Essayist Susan Sontag writes that photography speaks for itself and says: “This is what human beings dare to do.” More than 18 months after the start of Russia’s invasion of Ukraine, more and more images are coming to light documenting the barbarity of the conflict. In a single year, more than 12,000 local and foreign reporters were accredited to cover the war, according to a Reporters Without Borders tally published in February. One of them is Luis de Vega (Huelva, 52 years old), journalist and photographer for EL PAÍS, who presented this Thursday his photography book Ukraine, resisting horror, co-edited by the Anastasio de Gracia Foundation and the Rey Juan Carlos University (URJC). ).
“Many of the images that are published (of the war in Ukraine) do not last more than three seconds on a reader’s mobile phone. We wanted people to know the context of a photo and stop to look at it, at least 10 seconds. With that I am satisfied,” says De Vega from the Círculo de Bellas Artes in Madrid, where he presented the book accompanied by professional colleagues, students, Ukrainian activists and the interested public.
The volume shows around a hundred images that stage a war that for the moment leaves more than 9,000 civilians dead, according to a UN count published in July, in addition to half a million soldiers from both sides, according to a count by The New York Times produced last month. Among the images in the book are unpublished portraits and others published in the pages of EL PAÍS and exhibited in the exhibition Ukraine, the civil war, curated by the university.
Presentation of the book “Ukraine resist horror”, by Luis de VegaSanti Burgos
For De Vega —who won the Madrid Press Association award for best journalist of the year in 2022—, the book is also a reminder that the true victims of war are citizens: “It doesn’t matter if they are in the border with Poland, they are still in a country at war.” The photojournalist issued a warning to those in attendance: “War can come to Spain at any moment. “In 20 years we could be the ones asking Zelensky for tanks.”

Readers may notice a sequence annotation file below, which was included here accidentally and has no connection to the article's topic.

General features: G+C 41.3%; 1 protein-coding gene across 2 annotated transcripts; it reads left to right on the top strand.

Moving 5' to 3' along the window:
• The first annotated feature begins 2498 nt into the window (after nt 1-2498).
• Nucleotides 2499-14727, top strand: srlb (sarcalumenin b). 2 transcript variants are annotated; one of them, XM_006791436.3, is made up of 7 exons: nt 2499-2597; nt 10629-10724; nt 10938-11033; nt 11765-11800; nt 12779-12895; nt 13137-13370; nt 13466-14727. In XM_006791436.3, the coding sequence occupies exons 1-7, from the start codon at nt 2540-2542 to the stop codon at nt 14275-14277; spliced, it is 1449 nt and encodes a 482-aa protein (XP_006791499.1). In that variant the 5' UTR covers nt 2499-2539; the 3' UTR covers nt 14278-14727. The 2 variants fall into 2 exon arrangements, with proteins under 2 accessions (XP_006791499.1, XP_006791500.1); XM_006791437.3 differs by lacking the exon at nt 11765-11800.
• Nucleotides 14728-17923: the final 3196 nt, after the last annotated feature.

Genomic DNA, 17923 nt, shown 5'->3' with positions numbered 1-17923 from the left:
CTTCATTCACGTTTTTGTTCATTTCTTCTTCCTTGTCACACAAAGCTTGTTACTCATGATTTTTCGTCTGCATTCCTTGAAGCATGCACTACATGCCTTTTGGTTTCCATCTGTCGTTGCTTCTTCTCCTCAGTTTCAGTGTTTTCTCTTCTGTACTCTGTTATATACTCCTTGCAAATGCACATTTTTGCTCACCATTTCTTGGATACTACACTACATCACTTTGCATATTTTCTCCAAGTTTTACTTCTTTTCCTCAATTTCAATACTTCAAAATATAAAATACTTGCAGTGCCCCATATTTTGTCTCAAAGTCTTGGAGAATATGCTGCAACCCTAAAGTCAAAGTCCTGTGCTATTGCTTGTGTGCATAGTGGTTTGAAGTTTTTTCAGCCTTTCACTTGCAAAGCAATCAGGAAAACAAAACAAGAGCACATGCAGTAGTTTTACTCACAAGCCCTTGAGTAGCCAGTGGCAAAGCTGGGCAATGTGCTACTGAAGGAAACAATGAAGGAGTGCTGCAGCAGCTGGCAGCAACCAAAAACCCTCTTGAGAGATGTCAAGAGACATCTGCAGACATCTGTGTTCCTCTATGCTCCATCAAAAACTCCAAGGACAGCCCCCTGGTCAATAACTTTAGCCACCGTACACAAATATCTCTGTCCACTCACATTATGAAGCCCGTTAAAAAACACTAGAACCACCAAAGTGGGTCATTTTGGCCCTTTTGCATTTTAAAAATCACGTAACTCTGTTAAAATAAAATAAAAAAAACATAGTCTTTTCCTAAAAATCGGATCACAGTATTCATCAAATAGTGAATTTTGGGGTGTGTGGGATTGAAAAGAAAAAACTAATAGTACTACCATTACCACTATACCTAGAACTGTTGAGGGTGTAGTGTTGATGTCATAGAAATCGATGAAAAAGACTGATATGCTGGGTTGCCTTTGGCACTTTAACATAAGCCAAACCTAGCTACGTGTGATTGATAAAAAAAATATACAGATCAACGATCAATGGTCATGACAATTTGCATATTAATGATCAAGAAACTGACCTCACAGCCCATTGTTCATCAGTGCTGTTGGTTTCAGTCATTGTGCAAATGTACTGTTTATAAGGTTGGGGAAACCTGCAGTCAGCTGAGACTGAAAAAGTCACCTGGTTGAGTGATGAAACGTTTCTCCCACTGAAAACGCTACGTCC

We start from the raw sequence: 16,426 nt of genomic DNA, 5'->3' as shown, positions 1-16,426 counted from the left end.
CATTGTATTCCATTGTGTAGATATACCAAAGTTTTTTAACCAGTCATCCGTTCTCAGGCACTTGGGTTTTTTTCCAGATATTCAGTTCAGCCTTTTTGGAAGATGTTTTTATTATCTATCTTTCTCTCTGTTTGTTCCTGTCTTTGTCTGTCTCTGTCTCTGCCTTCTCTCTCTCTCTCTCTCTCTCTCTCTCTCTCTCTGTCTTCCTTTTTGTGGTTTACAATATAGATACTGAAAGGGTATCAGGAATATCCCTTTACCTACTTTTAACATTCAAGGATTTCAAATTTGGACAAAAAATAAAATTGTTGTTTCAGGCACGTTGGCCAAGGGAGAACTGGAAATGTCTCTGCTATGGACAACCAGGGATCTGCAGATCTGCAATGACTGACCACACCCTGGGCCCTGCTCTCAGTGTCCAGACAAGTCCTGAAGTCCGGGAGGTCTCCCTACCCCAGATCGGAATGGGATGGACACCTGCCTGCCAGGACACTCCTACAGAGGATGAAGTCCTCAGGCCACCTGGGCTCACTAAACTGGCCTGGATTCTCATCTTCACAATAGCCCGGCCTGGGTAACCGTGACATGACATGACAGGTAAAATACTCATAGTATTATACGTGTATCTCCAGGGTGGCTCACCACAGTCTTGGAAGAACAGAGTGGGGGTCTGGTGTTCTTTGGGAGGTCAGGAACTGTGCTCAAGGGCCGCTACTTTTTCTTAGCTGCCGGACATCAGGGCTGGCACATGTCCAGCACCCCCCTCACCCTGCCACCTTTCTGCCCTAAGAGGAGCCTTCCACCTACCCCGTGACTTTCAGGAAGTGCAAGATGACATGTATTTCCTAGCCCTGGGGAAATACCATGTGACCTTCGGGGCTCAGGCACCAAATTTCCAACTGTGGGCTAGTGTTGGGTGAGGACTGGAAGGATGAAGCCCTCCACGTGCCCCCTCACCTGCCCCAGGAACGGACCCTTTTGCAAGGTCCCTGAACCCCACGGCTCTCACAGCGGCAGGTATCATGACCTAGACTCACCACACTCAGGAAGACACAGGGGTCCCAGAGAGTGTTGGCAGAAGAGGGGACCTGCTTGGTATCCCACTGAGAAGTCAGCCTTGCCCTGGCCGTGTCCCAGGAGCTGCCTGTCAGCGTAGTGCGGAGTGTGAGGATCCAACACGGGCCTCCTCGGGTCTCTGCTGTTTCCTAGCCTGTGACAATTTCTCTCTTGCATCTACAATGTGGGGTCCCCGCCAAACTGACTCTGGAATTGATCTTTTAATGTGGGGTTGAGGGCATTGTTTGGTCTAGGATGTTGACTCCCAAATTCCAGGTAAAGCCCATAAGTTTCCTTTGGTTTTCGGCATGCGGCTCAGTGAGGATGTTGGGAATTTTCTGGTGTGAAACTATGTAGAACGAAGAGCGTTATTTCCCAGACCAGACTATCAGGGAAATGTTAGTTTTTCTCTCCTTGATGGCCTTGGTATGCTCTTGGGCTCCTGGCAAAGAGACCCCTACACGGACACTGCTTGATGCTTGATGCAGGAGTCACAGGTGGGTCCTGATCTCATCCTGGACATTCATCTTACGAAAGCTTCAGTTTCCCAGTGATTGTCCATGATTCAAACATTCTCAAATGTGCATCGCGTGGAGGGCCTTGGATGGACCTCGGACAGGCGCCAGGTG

Among the images collected, there is one made in Bucha, a city northwest of kyiv, made after the withdrawal of Russian troops at the end of March. Larisa, a 72-year-old woman, was photographed as she recounted “the terrible battle” that she had witnessed in front of her house. “Everything was on fire. She appeared a hand there, another near the basement. There were legs torn off. It was terrifying ”, the woman told De Vega in April. Ukrainian authorities described the massacre of more than 400 people as a genocide carried out by Putin’s army.
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SubscribeLarisa, 72, weeps at the door of her house on Bucha Station avenue, turned into hell in which a column of Russian tanks and vehicles on their way to Kiev was bombed. The remains of the soldiers reached the interior of her home. PHOTO: LUIS DE VEGALuis de Vega
Mónica Ceberio, deputy director of EL PAÍS, recounted during the book presentation that when De Vega landed in Kiev on February 23, 2022 —one day before Putin’s announcement of the start of his “special military operation” in Ukraine—, The order was given for the journalist to stay in his hotel. “The next morning, there was a written account and several photographs of an attack nearby,” she said. To add below: “However, (De Vega) is a very prudent person, who always tries to get close to people and reflect pain.”
The role of journalists in conflict zones was another central theme of the event. “As a journalist, it’s not nice to cover a war, contrary to what many people think,” De Vega said, adding: “When you pack your suitcase, you feel a certain professional responsibility. No cover is worth anyone’s life.” As of May, 11 reporters have been killed in the conflict.
Mariano Hoya Callosa, president of the Anastasio de Gracia Foundation; Miguel Sánchez-Moñita, professor at the URJC; and Uría Fernández, director of the Foundation’s Department of Culture and Documentation Center. Among the attendees was Serhii Solovei, first secretary of the Ukrainian embassy in Spain, who thanked the journalist for his photos, since they are a “reflection of the invasion”: “His work makes us not forget what is happening in Ukraine” .
At the end of the event, during the signing of copies, an attendee asked De Vega: “What have you written here? I do not understand what it says”. “I hope I don’t have to do a second part…”, responded the journalist.
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